Review: Ferrari GTC4Lusso V12 – Supertouring With Your Mates评论
Mention the name Ferrari and the image of a two-door sports car with a low, short front end and a dominant rear emerges. In a striking red too, of course.
Before the emergence of the rear-mounted V8-engine coupes that now stereotypes the brand, Ferrari vehicles had always been a silhouette with a long bonnet to accommodate the V12 engine and a short tail.
The 2+2 Grand Touring (GT) models were introduced in the 1960s and used by elites to travel across the continent with their luggage in higher than average speeds. It has been told that Enzo Ferrari himself preferred to travel in 4-seat GTs rather than in the sports cars.
The Ferrari GTC4Lusso is the latest 4-seat GT offering by the company, which is a major update over its predecessor, the FF.
Specifications of the Ferrari GTC4Lusso V12:
- Price: RM 1,115,800 before taxes and options
- Engine: 6.26-litre, V12, naturally-aspirated
- Power: 690 Hp @ 8,000 rpm
- Torque: 697 Nm @ 5,750 rpm
- Transmission: 7-speed dual-clutch automatic, paddle shifters, AWD
- Safety: 4-airbags, ISOFIX, F1-Trac Traction control, front and rear parking sensors, front and rear camera (as tested).
- Origin: Fully-imported from Maranello, Italy.
The Ferrari GTC4Lusso is a big departure for the brand, as the model introduced a few firsts for the brand. With the tail gate opening to a large 450-litre boot area, the GTC4Lusso is the first shooting-brake body design for the famed company.
As with other previous generation 4-seat GT models, the GTC4Lusso was originally available only with the large displacement V12 engine. Thanks to tightening legislation on total corporate CO2 emission figures, Ferrari now also offers the 4-seat GT with a downsized 3.9-litre twin-turbocharged V8 engine.
Much of the focus of the design update has been on the rear of the vehicle. In the predecessor model, the FF had a rather complicated rear design by Pininfarina. Ferrari’s own designers have reworked the tail gate to incorporated slimmer tail lamps and sculpted a sharper look for the GTC4Lusso.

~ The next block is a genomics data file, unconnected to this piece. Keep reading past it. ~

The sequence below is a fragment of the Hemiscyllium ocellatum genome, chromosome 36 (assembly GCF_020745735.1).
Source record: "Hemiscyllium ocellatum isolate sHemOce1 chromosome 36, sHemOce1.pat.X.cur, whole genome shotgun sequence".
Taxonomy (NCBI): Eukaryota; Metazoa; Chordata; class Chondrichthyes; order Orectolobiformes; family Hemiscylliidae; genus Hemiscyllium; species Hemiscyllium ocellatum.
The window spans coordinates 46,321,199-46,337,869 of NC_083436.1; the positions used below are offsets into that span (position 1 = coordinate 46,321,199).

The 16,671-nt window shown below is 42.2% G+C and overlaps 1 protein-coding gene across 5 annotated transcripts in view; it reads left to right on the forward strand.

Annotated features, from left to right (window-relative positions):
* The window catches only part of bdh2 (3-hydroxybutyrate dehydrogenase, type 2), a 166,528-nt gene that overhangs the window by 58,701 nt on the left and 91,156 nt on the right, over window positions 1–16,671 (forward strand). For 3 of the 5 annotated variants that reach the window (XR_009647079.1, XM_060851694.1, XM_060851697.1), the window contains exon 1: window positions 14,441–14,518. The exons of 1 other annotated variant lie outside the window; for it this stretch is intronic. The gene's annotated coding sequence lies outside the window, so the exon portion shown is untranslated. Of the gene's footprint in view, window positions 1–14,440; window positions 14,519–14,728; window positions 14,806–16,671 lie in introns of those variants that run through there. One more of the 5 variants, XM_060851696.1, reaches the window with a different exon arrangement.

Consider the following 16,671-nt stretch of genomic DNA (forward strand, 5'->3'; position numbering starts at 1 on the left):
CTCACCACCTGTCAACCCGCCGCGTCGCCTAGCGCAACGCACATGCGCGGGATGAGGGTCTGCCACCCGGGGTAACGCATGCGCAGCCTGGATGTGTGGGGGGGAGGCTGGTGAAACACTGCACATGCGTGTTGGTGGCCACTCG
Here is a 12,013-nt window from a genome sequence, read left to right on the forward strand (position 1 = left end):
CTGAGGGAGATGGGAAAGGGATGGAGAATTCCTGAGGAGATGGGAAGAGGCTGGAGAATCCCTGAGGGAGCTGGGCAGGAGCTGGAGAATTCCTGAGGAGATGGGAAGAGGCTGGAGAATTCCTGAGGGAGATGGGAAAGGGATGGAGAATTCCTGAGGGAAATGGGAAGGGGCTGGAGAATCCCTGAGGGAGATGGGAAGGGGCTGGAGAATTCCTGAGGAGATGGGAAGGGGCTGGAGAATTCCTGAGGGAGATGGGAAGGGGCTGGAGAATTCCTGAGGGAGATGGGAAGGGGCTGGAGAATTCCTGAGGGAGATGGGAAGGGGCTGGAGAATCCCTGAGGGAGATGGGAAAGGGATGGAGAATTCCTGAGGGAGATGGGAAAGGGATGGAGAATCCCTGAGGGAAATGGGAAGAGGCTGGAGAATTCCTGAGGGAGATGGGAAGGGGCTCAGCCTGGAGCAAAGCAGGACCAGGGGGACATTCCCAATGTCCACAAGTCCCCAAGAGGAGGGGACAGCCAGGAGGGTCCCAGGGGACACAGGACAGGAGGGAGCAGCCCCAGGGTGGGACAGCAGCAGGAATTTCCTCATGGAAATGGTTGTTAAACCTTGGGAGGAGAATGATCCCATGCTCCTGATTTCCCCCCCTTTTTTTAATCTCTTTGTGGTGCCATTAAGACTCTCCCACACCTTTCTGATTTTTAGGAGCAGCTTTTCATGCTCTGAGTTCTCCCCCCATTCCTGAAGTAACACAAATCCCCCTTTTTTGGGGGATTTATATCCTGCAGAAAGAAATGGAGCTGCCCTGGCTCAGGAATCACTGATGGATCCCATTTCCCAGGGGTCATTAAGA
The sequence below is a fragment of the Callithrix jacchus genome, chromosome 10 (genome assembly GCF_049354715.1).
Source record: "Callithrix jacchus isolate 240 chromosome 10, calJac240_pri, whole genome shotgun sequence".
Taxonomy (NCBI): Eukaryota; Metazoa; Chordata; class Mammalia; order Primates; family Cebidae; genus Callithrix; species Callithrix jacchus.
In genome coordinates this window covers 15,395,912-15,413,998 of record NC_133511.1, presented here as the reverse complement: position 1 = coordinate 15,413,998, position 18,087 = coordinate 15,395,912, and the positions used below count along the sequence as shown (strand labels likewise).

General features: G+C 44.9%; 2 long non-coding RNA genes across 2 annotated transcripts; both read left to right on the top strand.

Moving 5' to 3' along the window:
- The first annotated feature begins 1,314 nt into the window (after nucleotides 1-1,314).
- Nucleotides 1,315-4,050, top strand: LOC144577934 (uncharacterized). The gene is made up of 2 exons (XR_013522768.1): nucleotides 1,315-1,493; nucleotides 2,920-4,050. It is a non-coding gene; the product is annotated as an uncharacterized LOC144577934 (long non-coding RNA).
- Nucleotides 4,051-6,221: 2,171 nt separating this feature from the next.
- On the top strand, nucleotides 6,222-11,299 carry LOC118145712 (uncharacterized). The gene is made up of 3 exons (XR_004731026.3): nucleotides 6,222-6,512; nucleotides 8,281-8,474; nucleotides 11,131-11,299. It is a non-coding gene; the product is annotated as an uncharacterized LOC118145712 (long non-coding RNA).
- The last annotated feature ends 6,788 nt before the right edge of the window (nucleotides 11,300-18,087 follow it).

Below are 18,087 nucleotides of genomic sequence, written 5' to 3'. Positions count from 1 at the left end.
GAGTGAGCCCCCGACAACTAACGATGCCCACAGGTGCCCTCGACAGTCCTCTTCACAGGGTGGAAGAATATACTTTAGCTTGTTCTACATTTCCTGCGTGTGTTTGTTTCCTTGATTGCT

The new rear design also marks the return of four circular-tail lamps for Ferrari - a styling design that was dropped in the mid-2000s.
The large louvres on the front fenders meanwhile take inspiration from the stunning Ferrari 330 GTC. These louvres also boost downforce levels by relieving pressure build up around the front wheels.
The GTC4Lusso was the window of opportunity for Ferrari to introduce their new interior design language called the balanced Dual Cockpit. The passenger can now better blend in with the driving experience thanks to the touchscreen Passenger Display which presents all vital driving data as well as allowing the passenger the ability to change music tracks or select navigation points-of-interest.
A set of new switches and a new 10.25-inch infotainment system, together with a new steering wheel were also added to complement the new design of the new interior.
Believe it or not, the back seats of the GTC4Lusso are more useable than many of today’s compact premium hatchbacks and crossovers. Getting into the back is equally easy thanks to the fully-electric adjusting front seats with memory function.
The rear seats are individual, full-sized sports seats with plenty of support. Large air conditioning vents keep your friends well ventilated. It is just a shame they cannot adjust it to their own preference.